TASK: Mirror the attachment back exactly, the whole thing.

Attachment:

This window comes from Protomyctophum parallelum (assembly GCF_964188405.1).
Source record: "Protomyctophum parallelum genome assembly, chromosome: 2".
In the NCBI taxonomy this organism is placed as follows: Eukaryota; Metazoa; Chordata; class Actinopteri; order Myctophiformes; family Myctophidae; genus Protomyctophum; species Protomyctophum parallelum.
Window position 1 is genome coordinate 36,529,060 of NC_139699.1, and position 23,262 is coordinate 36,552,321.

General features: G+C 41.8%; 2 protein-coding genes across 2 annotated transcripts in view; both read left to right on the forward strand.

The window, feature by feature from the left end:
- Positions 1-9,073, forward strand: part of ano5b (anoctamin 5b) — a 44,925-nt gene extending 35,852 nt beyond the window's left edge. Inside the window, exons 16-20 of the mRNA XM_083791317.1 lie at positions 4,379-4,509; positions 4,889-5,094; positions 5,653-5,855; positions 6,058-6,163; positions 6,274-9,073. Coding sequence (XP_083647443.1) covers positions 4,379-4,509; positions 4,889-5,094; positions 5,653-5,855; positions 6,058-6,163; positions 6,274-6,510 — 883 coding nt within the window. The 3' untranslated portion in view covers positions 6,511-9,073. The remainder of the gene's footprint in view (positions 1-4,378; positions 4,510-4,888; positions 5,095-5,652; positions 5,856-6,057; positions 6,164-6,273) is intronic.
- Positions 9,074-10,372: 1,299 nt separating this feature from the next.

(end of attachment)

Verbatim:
This window comes from Protomyctophum parallelum (assembly GCF_964188405.1).
Source record: "Protomyctophum parallelum genome assembly, chromosome: 2".
In the NCBI taxonomy this organism is placed as follows: Eukaryota; Metazoa; Chordata; class Actinopteri; order Myctophiformes; family Myctophidae; genus Protomyctophum; species Protomyctophum parallelum.
Window position 1 is genome coordinate 36,529,060 of NC_139699.1, and position 23,262 is coordinate 36,552,321.

General features: G+C 41.8%; 2 protein-coding genes across 2 annotated transcripts in view; both read left to right on the forward strand.

The window, feature by feature from the left end:
- Positions 1-9,073, forward strand: part of ano5b (anoctamin 5b) — a 44,925-nt gene extending 35,852 nt beyond the window's left edge. Inside the window, exons 16-20 of the mRNA XM_083791317.1 lie at positions 4,379-4,509; positions 4,889-5,094; positions 5,653-5,855; positions 6,058-6,163; positions 6,274-9,073. Coding sequence (XP_083647443.1) covers positions 4,379-4,509; positions 4,889-5,094; positions 5,653-5,855; positions 6,058-6,163; positions 6,274-6,510 — 883 coding nt within the window. The 3' untranslated portion in view covers positions 6,511-9,073. The remainder of the gene's footprint in view (positions 1-4,378; positions 4,510-4,888; positions 5,095-5,652; positions 5,856-6,057; positions 6,164-6,273) is intronic.
- Positions 9,074-10,372: 1,299 nt separating this feature from the next.